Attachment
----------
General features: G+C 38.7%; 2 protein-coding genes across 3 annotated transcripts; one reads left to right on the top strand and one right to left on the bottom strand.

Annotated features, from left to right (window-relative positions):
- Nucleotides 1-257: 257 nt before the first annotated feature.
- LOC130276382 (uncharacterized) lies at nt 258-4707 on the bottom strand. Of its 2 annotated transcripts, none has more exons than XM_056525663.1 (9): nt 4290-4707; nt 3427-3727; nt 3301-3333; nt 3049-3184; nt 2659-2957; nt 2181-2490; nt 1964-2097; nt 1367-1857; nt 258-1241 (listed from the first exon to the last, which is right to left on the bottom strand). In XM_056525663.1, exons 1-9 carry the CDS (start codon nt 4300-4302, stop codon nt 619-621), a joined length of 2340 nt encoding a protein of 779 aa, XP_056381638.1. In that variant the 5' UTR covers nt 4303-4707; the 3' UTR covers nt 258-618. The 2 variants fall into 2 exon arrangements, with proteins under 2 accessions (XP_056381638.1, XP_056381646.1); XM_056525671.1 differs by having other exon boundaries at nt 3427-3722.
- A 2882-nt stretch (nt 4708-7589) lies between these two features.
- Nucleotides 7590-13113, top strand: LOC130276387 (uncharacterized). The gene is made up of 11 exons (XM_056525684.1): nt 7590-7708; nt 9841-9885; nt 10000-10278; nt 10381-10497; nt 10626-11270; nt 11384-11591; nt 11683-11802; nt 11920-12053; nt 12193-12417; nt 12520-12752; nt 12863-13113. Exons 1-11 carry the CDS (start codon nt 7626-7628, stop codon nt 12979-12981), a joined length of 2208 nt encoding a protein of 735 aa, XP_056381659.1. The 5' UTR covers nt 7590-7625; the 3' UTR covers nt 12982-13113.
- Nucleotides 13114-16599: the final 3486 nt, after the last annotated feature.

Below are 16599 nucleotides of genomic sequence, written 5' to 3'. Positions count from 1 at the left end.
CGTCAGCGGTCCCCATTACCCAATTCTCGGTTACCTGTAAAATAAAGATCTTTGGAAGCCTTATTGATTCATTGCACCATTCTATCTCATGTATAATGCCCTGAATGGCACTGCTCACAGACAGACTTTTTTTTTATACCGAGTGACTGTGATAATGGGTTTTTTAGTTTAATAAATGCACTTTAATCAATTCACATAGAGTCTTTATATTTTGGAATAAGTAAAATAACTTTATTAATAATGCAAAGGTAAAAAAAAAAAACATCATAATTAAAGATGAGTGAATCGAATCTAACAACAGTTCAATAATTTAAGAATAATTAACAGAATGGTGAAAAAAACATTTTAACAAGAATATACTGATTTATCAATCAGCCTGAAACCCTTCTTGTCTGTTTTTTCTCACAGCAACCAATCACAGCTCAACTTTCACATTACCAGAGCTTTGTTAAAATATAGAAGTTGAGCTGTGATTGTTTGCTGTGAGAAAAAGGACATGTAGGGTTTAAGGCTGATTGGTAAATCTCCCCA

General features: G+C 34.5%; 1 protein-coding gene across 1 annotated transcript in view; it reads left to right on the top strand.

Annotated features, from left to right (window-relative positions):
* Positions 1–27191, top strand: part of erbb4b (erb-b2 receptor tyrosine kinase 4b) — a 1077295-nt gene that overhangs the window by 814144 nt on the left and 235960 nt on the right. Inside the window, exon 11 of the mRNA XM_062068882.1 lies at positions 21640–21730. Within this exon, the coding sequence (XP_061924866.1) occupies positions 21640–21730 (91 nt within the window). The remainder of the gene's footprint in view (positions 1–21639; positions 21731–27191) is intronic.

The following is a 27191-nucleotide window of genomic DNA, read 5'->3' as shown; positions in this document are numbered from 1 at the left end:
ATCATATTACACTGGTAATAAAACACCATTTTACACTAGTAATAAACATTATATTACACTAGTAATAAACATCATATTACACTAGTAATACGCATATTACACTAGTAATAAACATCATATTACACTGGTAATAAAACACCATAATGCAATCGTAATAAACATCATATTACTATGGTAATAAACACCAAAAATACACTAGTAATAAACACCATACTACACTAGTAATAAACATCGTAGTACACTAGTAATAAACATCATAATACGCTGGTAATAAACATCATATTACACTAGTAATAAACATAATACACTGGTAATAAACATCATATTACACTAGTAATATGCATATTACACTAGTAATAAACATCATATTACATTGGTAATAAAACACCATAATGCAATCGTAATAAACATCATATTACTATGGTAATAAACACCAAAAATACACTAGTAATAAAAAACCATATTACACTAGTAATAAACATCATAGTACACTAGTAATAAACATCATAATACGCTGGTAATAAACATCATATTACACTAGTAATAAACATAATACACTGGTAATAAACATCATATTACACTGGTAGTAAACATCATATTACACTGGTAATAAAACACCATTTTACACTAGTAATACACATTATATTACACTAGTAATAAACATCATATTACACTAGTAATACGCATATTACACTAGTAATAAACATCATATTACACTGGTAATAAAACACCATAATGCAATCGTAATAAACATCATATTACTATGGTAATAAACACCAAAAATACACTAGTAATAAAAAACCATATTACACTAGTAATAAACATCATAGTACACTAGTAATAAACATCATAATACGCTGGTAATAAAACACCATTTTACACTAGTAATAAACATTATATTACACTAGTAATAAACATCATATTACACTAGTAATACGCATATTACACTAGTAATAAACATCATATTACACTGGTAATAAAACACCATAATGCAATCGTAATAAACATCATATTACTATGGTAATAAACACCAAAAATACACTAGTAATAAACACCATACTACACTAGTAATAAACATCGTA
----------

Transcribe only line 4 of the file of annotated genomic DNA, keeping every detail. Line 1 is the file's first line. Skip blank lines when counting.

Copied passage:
- LOC130276382 (uncharacterized) lies at nt 258-4707 on the bottom strand. Of its 2 annotated transcripts, none has more exons than XM_056525663.1 (9): nt 4290-4707; nt 3427-3727; nt 3301-3333; nt 3049-3184; nt 2659-2957; nt 2181-2490; nt 1964-2097; nt 1367-1857; nt 258-1241 (listed from the first exon to the last, which is right to left on the bottom strand). In XM_056525663.1, exons 1-9 carry the CDS (start codon nt 4300-4302, stop codon nt 619-621), a joined length of 2340 nt encoding a protein of 779 aa, XP_056381638.1. In that variant the 5' UTR covers nt 4303-4707; the 3' UTR covers nt 258-618. The 2 variants fall into 2 exon arrangements, with proteins under 2 accessions (XP_056381638.1, XP_056381646.1); XM_056525671.1 differs by having other exon boundaries at nt 3427-3722.